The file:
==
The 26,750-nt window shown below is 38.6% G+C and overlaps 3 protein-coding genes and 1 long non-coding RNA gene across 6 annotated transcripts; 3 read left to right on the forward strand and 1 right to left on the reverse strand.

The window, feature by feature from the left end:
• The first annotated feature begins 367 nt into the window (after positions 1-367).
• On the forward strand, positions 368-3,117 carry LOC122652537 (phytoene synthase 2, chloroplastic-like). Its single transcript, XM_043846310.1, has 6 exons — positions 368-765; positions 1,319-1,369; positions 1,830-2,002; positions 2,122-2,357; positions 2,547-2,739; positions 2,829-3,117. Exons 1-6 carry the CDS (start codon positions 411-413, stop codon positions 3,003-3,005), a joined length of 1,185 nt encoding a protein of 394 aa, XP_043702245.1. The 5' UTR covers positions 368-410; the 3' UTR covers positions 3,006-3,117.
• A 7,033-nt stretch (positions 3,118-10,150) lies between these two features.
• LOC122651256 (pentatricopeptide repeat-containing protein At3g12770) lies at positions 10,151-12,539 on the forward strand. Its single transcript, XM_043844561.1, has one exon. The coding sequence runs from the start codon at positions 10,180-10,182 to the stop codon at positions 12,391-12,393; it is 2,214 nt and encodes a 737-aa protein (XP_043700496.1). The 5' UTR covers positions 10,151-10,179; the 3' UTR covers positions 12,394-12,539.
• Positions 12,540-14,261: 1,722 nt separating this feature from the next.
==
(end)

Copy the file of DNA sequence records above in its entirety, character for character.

The 26,750-nt window shown below is 38.6% G+C and overlaps 3 protein-coding genes and 1 long non-coding RNA gene across 6 annotated transcripts; 3 read left to right on the forward strand and 1 right to left on the reverse strand.

The window, feature by feature from the left end:
• The first annotated feature begins 367 nt into the window (after positions 1-367).
• On the forward strand, positions 368-3,117 carry LOC122652537 (phytoene synthase 2, chloroplastic-like). Its single transcript, XM_043846310.1, has 6 exons — positions 368-765; positions 1,319-1,369; positions 1,830-2,002; positions 2,122-2,357; positions 2,547-2,739; positions 2,829-3,117. Exons 1-6 carry the CDS (start codon positions 411-413, stop codon positions 3,003-3,005), a joined length of 1,185 nt encoding a protein of 394 aa, XP_043702245.1. The 5' UTR covers positions 368-410; the 3' UTR covers positions 3,006-3,117.
• A 7,033-nt stretch (positions 3,118-10,150) lies between these two features.
• LOC122651256 (pentatricopeptide repeat-containing protein At3g12770) lies at positions 10,151-12,539 on the forward strand. Its single transcript, XM_043844561.1, has one exon. The coding sequence runs from the start codon at positions 10,180-10,182 to the stop codon at positions 12,391-12,393; it is 2,214 nt and encodes a 737-aa protein (XP_043700496.1). The 5' UTR covers positions 10,151-10,179; the 3' UTR covers positions 12,394-12,539.
• Positions 12,540-14,261: 1,722 nt separating this feature from the next.